I ♥ NYC: A Review of The City We Became, by N. K. Jemisin

While this blog has been, and always will be, a great proponent of fantasy, most of the fantasy novels I have reviewed skew towards variations of high fantasy.  Almost all take place in an alternate world; that is, not Earth in the present day or accurate history.  For many authors, creating an entirely new world can actually be much easier than trying to base your fantasy in the real world.  By creating your own world, you set the rules.  Magic works, or does not work, as you see fit.  However, even in these fantastical lands, authors are still able to talk about modern issues, usually through coded language and stand-ins.  For example, the Na’vi in the film Avatar are used as a stand-in for the many indigenous tribes of North America around the time of European colonization.  However, urban fantasy is a different beast altogether.  By using the real, modern-day world, such subjects can be tackled head-on, without euphemism or substitution.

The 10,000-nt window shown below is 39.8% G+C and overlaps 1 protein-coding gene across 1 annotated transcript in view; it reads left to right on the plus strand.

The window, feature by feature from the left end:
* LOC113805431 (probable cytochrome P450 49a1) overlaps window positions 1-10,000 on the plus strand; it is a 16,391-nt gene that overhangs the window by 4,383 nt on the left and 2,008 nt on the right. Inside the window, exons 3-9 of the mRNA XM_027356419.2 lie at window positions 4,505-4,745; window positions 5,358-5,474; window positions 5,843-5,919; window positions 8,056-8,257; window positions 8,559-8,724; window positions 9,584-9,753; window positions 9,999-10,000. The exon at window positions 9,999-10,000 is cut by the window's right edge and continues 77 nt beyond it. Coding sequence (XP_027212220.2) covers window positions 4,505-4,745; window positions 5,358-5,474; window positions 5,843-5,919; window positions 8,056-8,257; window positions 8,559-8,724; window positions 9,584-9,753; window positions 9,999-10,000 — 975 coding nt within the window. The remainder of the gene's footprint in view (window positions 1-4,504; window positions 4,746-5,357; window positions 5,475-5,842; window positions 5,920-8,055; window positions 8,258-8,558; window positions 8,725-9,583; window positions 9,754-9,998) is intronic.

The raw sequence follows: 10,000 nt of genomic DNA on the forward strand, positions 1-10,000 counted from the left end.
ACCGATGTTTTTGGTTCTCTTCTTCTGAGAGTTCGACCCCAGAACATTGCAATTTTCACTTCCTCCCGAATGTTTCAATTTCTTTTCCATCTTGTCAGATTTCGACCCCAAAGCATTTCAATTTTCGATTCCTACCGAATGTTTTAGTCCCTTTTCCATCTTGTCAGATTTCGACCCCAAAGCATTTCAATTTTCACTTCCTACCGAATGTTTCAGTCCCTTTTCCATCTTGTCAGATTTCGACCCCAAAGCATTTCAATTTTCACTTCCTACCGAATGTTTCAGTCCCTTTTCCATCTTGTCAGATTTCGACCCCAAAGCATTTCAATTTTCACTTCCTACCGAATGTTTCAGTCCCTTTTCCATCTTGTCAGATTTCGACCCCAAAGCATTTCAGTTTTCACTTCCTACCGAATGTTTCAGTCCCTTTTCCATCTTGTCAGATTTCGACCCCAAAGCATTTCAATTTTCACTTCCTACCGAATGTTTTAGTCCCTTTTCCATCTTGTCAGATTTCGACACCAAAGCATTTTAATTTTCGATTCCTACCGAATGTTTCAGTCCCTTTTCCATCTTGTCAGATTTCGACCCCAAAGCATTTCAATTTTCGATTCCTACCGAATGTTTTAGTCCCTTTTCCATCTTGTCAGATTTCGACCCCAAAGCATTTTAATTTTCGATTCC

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Soul Flight: A Review of The Nightjar, by Deborah Hewitt

Fantasy is a malleable genre, with one of the more popular variations in the last several decades being the urban fantasy.  Combining the realism of our magic free world with the trappings of high fantasy has proven to be a fascinating juxtaposition.  Imagine a seedy mob-run nightclub in a bustling city, serving a clientele of elves and ogres.  Goblins operate as drug runners and wizards assist the police with investigative magic.  With urban fantasy, the two worlds may be completely combined, or kept separate through shadowy cabals or government organizations.  The fantasy elements may also be as high or as low as the author wishes.  While The Dresden Files may be one of the more famous examples of low urban fantasy, other authors are rising up to take its place.  The Nightjar, by Deborah Hewitt, is one such novel.

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